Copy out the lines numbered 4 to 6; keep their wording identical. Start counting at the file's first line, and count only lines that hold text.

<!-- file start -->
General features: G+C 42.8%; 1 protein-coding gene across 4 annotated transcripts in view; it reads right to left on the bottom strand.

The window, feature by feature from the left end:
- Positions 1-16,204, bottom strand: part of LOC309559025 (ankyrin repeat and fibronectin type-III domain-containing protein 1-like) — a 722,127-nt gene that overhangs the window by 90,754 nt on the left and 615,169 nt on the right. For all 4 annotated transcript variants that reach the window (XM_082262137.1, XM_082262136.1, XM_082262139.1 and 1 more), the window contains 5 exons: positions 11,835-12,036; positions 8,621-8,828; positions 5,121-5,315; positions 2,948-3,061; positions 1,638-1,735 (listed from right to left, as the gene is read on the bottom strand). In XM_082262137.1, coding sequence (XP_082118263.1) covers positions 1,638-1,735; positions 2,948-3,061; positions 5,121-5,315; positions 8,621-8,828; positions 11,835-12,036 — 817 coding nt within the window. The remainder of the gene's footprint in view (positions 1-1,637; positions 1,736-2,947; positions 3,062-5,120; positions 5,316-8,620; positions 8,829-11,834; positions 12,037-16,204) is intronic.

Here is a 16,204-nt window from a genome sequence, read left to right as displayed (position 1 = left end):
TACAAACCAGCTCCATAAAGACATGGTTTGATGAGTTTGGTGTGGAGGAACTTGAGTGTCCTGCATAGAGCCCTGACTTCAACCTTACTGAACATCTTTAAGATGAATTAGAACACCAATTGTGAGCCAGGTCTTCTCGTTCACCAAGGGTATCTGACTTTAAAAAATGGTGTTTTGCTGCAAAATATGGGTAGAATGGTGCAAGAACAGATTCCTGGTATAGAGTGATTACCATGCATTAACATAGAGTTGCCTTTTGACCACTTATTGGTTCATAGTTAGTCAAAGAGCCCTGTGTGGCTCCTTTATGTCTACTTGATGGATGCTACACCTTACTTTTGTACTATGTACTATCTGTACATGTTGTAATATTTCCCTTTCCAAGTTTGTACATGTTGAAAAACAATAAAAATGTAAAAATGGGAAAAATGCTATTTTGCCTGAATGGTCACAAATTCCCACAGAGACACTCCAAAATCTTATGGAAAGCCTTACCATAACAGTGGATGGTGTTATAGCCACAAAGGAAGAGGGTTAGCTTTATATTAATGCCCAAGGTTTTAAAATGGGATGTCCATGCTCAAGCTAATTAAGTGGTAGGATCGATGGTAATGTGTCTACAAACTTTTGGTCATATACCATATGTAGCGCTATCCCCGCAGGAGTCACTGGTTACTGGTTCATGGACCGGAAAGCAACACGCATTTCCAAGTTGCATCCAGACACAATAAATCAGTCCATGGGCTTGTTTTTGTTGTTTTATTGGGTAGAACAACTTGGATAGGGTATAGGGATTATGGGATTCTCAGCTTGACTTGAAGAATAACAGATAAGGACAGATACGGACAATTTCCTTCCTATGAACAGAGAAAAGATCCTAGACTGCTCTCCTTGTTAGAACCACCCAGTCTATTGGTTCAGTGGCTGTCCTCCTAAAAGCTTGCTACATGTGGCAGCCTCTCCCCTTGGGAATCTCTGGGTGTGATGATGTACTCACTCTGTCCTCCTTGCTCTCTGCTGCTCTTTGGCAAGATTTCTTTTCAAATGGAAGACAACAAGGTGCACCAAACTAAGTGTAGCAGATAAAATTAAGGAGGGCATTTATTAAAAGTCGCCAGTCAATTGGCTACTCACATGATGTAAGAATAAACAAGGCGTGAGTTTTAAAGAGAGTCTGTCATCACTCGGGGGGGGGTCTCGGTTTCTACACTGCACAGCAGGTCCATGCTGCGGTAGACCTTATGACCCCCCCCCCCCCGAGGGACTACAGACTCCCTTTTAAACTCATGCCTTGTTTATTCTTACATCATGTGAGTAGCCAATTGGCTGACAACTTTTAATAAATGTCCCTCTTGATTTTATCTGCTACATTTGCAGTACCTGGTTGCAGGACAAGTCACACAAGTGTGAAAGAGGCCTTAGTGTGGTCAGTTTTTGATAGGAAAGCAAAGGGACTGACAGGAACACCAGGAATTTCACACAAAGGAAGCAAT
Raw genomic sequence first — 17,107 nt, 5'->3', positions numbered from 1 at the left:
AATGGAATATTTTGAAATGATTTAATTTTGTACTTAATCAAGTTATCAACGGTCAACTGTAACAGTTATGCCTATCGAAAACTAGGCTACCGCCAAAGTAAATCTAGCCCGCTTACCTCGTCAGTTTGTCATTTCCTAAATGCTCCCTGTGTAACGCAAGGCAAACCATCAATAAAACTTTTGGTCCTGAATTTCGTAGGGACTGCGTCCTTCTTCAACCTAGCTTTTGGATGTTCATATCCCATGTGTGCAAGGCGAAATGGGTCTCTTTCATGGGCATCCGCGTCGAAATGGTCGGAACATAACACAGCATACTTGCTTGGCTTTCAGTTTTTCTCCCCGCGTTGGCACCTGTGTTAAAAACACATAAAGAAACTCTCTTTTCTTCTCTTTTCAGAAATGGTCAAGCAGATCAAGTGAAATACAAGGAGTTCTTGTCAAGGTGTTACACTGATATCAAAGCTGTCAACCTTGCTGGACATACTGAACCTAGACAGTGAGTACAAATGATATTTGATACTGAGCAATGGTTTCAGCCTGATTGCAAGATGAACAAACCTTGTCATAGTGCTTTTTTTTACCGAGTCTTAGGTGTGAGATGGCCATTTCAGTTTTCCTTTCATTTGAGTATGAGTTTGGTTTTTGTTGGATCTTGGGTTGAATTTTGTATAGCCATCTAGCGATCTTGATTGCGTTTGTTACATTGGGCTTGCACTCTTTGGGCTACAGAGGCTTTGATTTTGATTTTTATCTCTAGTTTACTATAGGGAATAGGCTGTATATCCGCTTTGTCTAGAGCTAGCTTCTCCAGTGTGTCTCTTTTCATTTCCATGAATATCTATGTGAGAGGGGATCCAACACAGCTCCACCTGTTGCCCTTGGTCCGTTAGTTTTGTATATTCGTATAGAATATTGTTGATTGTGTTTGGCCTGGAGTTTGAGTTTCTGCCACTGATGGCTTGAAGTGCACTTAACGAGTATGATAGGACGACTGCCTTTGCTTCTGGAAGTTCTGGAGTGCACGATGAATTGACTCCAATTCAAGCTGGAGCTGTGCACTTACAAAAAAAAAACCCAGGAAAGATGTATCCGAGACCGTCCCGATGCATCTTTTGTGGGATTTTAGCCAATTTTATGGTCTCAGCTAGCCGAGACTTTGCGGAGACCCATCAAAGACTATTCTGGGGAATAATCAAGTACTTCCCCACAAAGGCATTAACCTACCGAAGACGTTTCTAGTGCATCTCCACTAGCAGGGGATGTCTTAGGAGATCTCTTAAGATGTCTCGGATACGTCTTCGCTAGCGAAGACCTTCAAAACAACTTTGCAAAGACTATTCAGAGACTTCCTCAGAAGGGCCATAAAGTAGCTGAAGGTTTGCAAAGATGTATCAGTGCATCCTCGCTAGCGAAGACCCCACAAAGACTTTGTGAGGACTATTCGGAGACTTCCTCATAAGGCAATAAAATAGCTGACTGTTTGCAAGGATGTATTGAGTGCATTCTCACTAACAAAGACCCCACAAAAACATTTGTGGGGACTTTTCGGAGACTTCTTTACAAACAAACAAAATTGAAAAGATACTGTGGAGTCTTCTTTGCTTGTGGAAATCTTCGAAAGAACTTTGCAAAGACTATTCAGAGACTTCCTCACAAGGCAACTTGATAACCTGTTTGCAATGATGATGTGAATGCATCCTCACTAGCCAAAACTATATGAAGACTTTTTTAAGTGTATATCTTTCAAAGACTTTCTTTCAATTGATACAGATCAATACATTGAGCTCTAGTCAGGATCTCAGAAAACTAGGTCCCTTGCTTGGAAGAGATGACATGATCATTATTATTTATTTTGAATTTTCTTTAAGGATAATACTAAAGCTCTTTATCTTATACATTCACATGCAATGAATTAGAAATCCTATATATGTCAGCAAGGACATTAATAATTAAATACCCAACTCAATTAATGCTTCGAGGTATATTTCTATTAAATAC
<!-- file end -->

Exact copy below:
Here is a 16,204-nt window from a genome sequence, read left to right as displayed (position 1 = left end):
TACAAACCAGCTCCATAAAGACATGGTTTGATGAGTTTGGTGTGGAGGAACTTGAGTGTCCTGCATAGAGCCCTGACTTCAACCTTACTGAACATCTTTAAGATGAATTAGAACACCAATTGTGAGCCAGGTCTTCTCGTTCACCAAGGGTATCTGACTTTAAAAAATGGTGTTTTGCTGCAAAATATGGGTAGAATGGTGCAAGAACAGATTCCTGGTATAGAGTGATTACCATGCATTAACATAGAGTTGCCTTTTGACCACTTATTGGTTCATAGTTAGTCAAAGAGCCCTGTGTGGCTCCTTTATGTCTACTTGATGGATGCTACACCTTACTTTTGTACTATGTACTATCTGTACATGTTGTAATATTTCCCTTTCCAAGTTTGTACATGTTGAAAAACAATAAAAATGTAAAAATGGGAAAAATGCTATTTTGCCTGAATGGTCACAAATTCCCACAGAGACACTCCAAAATCTTATGGAAAGCCTTACCATAACAGTGGATGGTGTTATAGCCACAAAGGAAGAGGGTTAGCTTTATATTAATGCCCAAGGTTTTAAAATGGGATGTCCATGCTCAAGCTAATTAAGTGGTAGGATCGATGGTAATGTGTCTACAAACTTTTGGTCATATACCATATGTAGCGCTATCCCCGCAGGAGTCACTGGTTACTGGTTCATGGACCGGAAAGCAACACGCATTTCCAAGTTGCATCCAGACACAATAAATCAGTCCATGGGCTTGTTTTTGTTGTTTTATTGGGTAGAACAACTTGGATAGGGTATAGGGATTATGGGATTCTCAGCTTGACTTGAAGAATAACAGATAAGGACAGATACGGACAATTTCCTTCCTATGAACAGAGAAAAGATCCTAGACTGCTCTCCTTGTTAGAACCACCCAGTCTATTGGTTCAGTGGCTGTCCTCCTAAAAGCTTGCTACATGTGGCAGCCTCTCCCCTTGGGAATCTCTGGGTGTGATGATGTACTCACTCTGTCCTCCTTGCTCTCTGCTGCTCTTTGGCAAGATTTCTTTTCAAATGGAAGACAACAAGGTGCACCAAACTAAGTGTAGCAGATAAAATTAAGGAGGGCATTTATTAAAAGTCGCCAGTCAATTGGCTACTCACATGATGTAAGAATAAACAAGGCGTGAGTTTTAAAGAGAGTCTGTCATCACTCGGGGGGGGGTCTCGGTTTCTACACTGCACAGCAGGTCCATGCTGCGGTAGACCTTATGACCCCCCCCCCCCCGAGGGACTACAGACTCCCTTTTAAACTCATGCCTTGTTTATTCTTACATCATGTGAGTAGCCAATTGGCTGACAACTTTTAATAAATGTCCCTCTTGATTTTATCTGCTACATTTGCAGTACCTGGTTGCAGGACAAGTCACACAAGTGTGAAAGAGGCCTTAGTGTGGTCAGTTTTTGATAGGAAAGCAAAGGGACTGACAGGAACACCAGGAATTTCACACAAAGGAAGCAAT
Raw genomic sequence first — 17,107 nt, 5'->3', positions numbered from 1 at the left: